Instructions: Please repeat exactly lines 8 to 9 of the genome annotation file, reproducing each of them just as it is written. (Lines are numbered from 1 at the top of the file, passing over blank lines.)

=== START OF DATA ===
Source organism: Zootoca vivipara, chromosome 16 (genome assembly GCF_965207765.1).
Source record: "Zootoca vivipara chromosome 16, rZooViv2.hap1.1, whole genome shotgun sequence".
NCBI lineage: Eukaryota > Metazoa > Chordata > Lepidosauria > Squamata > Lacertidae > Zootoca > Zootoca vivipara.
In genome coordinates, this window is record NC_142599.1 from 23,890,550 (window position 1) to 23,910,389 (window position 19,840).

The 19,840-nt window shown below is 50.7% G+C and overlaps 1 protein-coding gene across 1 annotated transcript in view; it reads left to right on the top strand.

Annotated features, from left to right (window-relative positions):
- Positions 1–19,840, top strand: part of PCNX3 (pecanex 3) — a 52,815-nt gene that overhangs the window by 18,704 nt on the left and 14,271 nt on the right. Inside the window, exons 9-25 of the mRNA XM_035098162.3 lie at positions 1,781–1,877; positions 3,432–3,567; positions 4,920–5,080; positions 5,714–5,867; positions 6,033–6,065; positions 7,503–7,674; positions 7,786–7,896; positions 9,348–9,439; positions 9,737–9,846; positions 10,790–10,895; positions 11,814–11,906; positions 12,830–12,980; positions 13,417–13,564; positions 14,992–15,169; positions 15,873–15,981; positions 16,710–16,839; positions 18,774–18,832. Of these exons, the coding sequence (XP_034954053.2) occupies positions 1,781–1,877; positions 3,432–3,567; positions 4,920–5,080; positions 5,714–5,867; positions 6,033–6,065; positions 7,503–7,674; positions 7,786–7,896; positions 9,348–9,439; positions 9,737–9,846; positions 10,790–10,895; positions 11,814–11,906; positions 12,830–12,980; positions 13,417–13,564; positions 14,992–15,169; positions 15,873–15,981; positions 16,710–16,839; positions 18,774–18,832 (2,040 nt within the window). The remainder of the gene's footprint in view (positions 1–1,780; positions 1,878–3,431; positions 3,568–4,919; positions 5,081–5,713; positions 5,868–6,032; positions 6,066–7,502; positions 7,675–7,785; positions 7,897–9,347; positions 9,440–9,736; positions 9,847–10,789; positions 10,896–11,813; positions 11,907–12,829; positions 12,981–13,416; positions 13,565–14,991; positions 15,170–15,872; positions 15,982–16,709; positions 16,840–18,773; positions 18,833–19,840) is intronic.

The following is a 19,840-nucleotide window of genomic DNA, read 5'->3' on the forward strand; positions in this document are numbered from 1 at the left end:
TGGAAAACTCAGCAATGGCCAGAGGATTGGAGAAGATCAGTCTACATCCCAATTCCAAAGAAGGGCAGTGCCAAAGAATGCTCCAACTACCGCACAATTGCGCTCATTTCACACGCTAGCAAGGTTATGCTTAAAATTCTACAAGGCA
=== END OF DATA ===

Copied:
The following is a 19,840-nucleotide window of genomic DNA, read 5'->3' on the forward strand; positions in this document are numbered from 1 at the left end:
TGGAAAACTCAGCAATGGCCAGAGGATTGGAGAAGATCAGTCTACATCCCAATTCCAAAGAAGGGCAGTGCCAAAGAATGCTCCAACTACCGCACAATTGCGCTCATTTCACACGCTAGCAAGGTTATGCTTAAAATTCTACAAGGCA